Tips to Combat Distractions to Keep Drivers Focused

Distracted driving is a huge problem for commercial drivers and the motoring public alike. One of the most aggravating aspects of these accidents is they are 100 percent avoidable. With more people on the roads and more distractions than ever (i.e. cell phones, GPS devices, radios, drowsiness, etc.), it is unsurprising that the accident rate continues to creep ever higher.

Common Hazardous Behaviors Putting Drivers at Risk

The National Safety Council dedicates itself to eliminating preventable deaths such as those caused by distracted driving accidents. In this pursuit, they have studied driver behaviors and determined several actions drivers perform on a regular basis that increases the likelihood of an accident. For example:

  • 71 percent of drivers believe having up to three drinks does not impair their driving
  • 47 percent of drivers believe it is harmless to send texts by hand or voice command
  • 45 percent of drivers’ employers pressure them to check their email while driving—unsurprisingly, 44 percent of respondents reported they were involved in an accident while traveling to or for work
  • 35 percent of teenage drivers believe it is ok to check social media while driving—17 percent of teenagers also believe such distractions may have factored into an accident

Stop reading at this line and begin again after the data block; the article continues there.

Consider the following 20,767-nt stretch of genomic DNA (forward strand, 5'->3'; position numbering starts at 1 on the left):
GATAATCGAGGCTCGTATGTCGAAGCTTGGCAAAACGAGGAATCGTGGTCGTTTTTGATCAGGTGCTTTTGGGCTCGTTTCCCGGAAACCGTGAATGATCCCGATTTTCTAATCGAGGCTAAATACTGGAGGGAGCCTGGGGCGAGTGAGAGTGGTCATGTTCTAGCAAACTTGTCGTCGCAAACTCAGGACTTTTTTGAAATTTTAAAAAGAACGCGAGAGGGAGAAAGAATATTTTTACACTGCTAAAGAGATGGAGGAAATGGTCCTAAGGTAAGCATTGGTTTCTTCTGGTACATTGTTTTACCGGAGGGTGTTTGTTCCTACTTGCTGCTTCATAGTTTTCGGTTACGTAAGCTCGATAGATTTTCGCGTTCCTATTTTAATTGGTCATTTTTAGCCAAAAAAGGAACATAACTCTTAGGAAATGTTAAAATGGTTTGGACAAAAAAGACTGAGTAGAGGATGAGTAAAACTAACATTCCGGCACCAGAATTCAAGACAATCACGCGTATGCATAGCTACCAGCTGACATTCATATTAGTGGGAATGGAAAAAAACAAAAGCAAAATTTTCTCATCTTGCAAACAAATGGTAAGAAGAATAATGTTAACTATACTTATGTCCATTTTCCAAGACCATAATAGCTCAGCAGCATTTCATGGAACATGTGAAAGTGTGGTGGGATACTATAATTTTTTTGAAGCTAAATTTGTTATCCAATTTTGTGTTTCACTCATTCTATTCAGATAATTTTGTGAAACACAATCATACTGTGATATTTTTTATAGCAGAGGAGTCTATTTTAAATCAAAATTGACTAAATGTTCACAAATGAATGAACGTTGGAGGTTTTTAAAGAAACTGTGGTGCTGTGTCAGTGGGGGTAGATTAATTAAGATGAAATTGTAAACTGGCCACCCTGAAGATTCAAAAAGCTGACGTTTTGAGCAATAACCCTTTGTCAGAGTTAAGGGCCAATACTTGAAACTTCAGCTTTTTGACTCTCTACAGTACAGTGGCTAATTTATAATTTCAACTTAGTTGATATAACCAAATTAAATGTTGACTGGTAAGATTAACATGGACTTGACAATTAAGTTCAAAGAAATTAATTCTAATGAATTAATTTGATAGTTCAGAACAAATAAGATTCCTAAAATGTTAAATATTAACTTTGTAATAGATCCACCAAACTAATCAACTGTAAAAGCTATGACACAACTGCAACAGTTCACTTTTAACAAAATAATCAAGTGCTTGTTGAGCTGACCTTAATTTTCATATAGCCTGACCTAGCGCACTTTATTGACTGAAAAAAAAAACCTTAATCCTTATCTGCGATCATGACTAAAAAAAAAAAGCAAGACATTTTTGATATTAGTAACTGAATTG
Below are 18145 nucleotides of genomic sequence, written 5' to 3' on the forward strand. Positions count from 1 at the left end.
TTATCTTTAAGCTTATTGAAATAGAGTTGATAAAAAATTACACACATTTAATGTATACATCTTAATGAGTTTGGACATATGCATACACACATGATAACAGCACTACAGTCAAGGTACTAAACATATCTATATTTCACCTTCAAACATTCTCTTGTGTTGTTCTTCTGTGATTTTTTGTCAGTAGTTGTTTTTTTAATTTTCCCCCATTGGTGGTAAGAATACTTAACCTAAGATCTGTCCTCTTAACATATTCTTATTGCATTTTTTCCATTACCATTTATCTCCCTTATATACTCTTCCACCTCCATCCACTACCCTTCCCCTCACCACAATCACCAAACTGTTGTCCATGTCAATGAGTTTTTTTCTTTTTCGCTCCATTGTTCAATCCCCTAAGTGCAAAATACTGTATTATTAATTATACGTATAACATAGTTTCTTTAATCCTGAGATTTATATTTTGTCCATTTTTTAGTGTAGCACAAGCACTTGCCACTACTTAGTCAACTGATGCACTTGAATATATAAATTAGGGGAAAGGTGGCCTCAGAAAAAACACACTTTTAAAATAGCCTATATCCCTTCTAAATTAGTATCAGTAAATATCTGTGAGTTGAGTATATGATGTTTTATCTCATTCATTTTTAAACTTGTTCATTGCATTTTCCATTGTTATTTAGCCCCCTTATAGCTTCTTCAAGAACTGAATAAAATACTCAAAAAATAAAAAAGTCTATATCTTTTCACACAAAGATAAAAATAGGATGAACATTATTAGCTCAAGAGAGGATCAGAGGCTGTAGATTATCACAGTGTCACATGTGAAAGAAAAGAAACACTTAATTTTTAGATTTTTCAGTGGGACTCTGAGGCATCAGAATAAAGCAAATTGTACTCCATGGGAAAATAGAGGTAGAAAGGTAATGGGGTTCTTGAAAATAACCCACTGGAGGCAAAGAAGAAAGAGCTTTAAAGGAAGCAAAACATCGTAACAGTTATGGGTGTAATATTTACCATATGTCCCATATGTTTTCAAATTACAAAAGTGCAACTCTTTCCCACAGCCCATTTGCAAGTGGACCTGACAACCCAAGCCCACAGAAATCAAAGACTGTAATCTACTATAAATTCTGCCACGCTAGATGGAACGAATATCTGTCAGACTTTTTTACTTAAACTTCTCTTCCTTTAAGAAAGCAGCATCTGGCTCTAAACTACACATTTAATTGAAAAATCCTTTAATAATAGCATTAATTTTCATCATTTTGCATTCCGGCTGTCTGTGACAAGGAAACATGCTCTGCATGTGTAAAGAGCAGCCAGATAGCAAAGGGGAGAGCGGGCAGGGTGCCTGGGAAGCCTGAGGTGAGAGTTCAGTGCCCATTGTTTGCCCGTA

• 33 percent of drivers believe they can operate a vehicle safely with less than four hours of sleep

Driver Best Practices to Improve Safety

An effective way for drivers to stay alert and aware of their surroundings is to play the “what if?” game. It works by asking themselves questions about their environment. “What if that vehicle changes lanes without signaling?” or “What if those logs come loose and roll off the truck ahead?” It forces the driver to focus and prepares them to respond to roadway hazards.

Video coaching is another effective method to improve driver safety. While many fleet managers believe installing video cameras is enough to encourage safe driving practices, it will fail without proper coaching. Some drivers are unaware that they are making risky decisions. By reviewing video footage together and using it a training tool, drivers can learn from each other’s mistakes as well as each other’s good habits. Some fleets even incorporate an element of competition by keeping safety scorecards.

Other tips to combat distracted driving include:

  • Have drivers set their GPS destination before driving.
  • Use mounted GPS devices so drivers can keep their hands on the wheel.
  • Practice safe driving habits in the office as well as in the driver’s seat. For example, do not tell drivers to stay off their phones while driving just to have a dispatcher call them while they are on the road.
  • Stress that drivers should take breaks when needed.

By following the above safety recommendations and abstaining from risky driving behaviors, fleets can make major strides toward reducing their transportation risk. To learn more about transportation safety, contact the experts at Envirun.